2018 Ferrari Dino to get hard-top folding roof and also also also V6 engine
The completely new Ferrari Dino will be anticipated to launch in 2018
Dramatic return for the Dino name as Ferrari plans a completely new £150,000, mid-engined sports car
completely new patents filed by Ferrari have revealed some of the technologies which could feature on its V6-powered Dino sports car, due in 2018.
One of the patents will be for a “convertible car that has a rigid sunroof and also also also a front engine”, and also also also shows how the retractable roof on a convertible vehicle might work. The most recent convertible Ferrari – the 488 Spider – uses a similar hard-top system, so which’s likely the Dino will come with the same setup.
Visual proof which Ferrari was working on a completely new vehicle to carry the Dino name came earlier which year, when the first test mules were spotted. Ferrari chief Sergio Marchionne revealed to Autocar earlier which year which which was “not a question of if although when” the Dino would certainly return.
Our spy photographer said the early test mule, which was based on a Ferrari 458 Italia, had an engine note completely different via which of both the naturally aspirated 4.5-litre V8 within the 458 Italia and also also also the turbocharged 3.9-litre V8 of the 488 GTB which was following the vehicle in convoy.
The 458 Italia’s central exhaust system was also missing. Instead, there were two empty holes cut into the rear bumper just above the diffuser. The mule likely had a system which exits within the confines of the engine bay and also also also original bumper, hinting at the fitment of a different, shorter powertrain.
which was noted which the sound was more akin to which of the twin-turbocharged 3.0-litre V6 which’s been testing within the Alfa Romeo Giulia Quadrifoglio Verde. which 503bhp engine has been developed by Ferrari and also also also will be understood to be the basis for the engine destined for the completely new Dino.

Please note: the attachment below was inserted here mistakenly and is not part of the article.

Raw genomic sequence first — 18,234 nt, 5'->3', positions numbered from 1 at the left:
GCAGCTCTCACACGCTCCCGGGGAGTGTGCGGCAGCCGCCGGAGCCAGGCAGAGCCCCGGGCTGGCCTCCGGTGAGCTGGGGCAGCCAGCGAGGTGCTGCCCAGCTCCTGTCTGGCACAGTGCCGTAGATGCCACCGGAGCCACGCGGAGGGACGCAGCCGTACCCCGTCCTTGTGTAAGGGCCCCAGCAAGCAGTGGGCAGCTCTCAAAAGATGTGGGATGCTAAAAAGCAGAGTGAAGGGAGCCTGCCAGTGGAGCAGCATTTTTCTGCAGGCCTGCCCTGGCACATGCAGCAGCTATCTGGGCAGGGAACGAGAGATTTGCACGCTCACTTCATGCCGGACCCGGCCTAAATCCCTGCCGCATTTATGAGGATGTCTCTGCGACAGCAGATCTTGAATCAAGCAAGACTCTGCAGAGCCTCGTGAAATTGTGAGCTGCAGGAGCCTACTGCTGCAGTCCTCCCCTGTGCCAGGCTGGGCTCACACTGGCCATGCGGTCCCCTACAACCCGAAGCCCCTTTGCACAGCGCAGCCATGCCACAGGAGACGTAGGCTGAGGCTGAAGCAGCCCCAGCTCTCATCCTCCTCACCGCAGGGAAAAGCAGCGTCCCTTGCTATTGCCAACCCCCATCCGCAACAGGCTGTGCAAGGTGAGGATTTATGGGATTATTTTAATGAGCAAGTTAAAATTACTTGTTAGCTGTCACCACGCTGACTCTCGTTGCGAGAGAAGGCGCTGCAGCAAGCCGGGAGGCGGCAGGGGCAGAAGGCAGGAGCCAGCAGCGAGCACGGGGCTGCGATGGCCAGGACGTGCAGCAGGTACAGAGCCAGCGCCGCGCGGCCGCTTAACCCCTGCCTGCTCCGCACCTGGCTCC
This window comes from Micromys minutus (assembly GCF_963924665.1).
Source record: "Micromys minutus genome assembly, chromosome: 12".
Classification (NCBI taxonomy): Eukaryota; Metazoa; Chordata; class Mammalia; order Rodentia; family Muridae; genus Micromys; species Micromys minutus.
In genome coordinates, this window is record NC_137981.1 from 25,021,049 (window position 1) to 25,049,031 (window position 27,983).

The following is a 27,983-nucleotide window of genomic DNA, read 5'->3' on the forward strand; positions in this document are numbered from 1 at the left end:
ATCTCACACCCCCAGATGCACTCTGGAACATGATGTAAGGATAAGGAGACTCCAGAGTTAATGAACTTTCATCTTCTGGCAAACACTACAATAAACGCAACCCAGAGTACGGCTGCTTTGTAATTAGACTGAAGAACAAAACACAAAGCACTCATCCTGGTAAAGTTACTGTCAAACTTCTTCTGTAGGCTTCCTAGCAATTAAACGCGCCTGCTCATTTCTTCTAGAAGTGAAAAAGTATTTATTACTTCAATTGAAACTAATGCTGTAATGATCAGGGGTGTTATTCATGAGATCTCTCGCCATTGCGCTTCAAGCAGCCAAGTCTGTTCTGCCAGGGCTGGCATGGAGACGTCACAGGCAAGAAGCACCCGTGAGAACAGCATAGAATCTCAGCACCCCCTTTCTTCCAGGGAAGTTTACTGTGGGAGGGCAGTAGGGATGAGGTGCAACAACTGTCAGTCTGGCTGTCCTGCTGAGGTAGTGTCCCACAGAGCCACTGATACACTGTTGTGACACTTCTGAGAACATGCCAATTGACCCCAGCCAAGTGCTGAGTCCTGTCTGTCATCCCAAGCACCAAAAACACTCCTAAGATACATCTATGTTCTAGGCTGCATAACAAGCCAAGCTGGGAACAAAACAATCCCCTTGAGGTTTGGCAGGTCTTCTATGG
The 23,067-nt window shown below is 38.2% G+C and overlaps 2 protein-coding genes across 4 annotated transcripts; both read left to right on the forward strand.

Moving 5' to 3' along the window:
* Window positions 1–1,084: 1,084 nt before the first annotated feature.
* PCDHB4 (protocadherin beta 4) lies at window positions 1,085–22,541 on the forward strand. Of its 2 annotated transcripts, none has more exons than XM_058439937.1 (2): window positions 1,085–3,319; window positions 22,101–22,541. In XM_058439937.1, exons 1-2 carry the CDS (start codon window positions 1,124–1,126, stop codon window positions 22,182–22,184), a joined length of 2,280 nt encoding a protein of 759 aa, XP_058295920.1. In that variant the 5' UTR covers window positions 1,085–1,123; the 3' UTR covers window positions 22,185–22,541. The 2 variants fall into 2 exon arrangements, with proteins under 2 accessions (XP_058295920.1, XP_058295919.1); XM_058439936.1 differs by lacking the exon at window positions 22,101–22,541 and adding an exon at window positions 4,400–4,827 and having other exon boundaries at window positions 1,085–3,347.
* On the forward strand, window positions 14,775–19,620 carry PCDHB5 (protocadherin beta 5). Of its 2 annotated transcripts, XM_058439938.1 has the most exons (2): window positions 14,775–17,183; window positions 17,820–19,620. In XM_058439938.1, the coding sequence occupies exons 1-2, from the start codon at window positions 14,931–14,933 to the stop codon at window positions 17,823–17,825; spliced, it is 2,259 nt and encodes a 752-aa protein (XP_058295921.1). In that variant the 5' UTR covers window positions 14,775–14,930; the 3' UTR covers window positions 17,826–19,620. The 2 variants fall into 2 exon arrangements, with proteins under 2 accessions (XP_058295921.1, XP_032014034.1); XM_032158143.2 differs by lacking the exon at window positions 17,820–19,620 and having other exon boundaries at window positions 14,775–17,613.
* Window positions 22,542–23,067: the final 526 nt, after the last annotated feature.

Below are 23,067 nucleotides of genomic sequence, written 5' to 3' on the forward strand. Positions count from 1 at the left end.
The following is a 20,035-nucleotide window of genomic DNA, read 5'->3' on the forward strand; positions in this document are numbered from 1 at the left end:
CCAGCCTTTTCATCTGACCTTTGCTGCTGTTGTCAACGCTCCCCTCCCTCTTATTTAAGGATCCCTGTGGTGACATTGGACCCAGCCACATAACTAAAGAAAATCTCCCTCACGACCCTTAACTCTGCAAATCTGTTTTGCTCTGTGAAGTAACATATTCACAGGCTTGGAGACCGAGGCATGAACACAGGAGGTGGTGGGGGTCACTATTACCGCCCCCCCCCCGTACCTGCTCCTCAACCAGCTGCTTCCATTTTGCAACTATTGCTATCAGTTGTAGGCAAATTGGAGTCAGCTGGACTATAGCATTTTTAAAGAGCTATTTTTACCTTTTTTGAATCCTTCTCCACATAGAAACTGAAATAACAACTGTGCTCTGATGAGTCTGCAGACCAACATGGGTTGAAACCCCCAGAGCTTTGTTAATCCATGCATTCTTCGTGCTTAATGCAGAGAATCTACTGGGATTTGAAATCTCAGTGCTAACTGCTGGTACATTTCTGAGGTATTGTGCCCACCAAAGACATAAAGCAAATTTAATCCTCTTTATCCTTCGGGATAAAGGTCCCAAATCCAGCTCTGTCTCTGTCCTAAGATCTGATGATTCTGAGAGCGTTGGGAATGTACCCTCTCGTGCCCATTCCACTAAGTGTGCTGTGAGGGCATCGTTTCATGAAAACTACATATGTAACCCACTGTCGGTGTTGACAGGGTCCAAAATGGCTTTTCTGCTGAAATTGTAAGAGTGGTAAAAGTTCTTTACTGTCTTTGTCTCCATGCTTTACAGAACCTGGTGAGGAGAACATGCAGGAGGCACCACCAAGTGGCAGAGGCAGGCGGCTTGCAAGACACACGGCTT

When speaking about the Dino’s return, Marchionne also confirmed to Autocar which work on the V6 engine was ongoing at Ferrari and also also also which the reception to which had been “positive”.
Further clues as to the type’s identity came via the ‘cut and also also also shut’ nature of the bodywork. The rear Centeng was different to which of the 458 Italia, with the Dino mule sporting shorter doors and also also also a shorter rear section to those of the 458 Italia, along with larger and also also also different-shaped side air intakes to provide cooling to the engine. There also appeared to be alterations to the rear wheel arches, suggesting a different engine mounted underneath.
The mule was caught in Germany rather than near Ferrari’s Maranello headquarters. The red-on-white numberplate will be used for pre-production prototypes in Germany, and also also also the ‘HN’ on which plate suggests which the mule comes via the town of Heilbronn, which will be close to the headquarters of engineering and also also also electronics specialist Bosch.
Ferrari and also also also Bosch are understood to work together on advanced engineering and also also also software projects, and also also also which prototype indicates which Bosch will be involved within the development of the V6 running gear for the completely new Dino.
Ferrari has recently posted a whole host of completely new technology patents, which could relate to the engine of its forthcoming £150,000 Dino sports car.
One will be for a ‘combustion engine with partial cylinder deactivation’, which describes an engine in which one bank can be deactivated during low-load situations. which alludes to each cylinder bank having been separately designed with low and also also also high-performance applications in mind, and also also also the illustrations show a six-cylinder engine. Patent illustrations are frequently purely for reference, however, rather than being indicative of a final design.
which patent will be also extended to one for an ‘internal combustion engine (turbo) with provision of cylinder deactivation at low load’, essentially a variation of which technology for turbocharged engines. Similar technology will be currently demonstrated within the upcoming Alfa Romeo Giulia, which may be the first production application of Ferrari’s aforementioned patent.